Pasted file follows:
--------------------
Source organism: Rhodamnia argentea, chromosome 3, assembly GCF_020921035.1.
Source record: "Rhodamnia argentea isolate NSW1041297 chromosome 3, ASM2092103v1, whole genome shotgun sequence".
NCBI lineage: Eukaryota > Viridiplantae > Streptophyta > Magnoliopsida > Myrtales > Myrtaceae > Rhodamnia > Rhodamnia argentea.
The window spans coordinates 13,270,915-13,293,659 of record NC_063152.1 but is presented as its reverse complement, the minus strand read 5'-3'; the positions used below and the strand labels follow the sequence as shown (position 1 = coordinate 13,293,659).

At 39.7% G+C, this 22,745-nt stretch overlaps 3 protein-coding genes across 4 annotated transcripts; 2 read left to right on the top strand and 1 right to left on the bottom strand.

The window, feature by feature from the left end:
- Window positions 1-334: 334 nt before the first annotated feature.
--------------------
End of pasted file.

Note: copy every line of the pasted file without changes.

Source organism: Rhodamnia argentea, chromosome 3, assembly GCF_020921035.1.
Source record: "Rhodamnia argentea isolate NSW1041297 chromosome 3, ASM2092103v1, whole genome shotgun sequence".
NCBI lineage: Eukaryota > Viridiplantae > Streptophyta > Magnoliopsida > Myrtales > Myrtaceae > Rhodamnia > Rhodamnia argentea.
The window spans coordinates 13,270,915-13,293,659 of record NC_063152.1 but is presented as its reverse complement, the minus strand read 5'-3'; the positions used below and the strand labels follow the sequence as shown (position 1 = coordinate 13,293,659).

At 39.7% G+C, this 22,745-nt stretch overlaps 3 protein-coding genes across 4 annotated transcripts; 2 read left to right on the top strand and 1 right to left on the bottom strand.

The window, feature by feature from the left end:
- Window positions 1-334: 334 nt before the first annotated feature.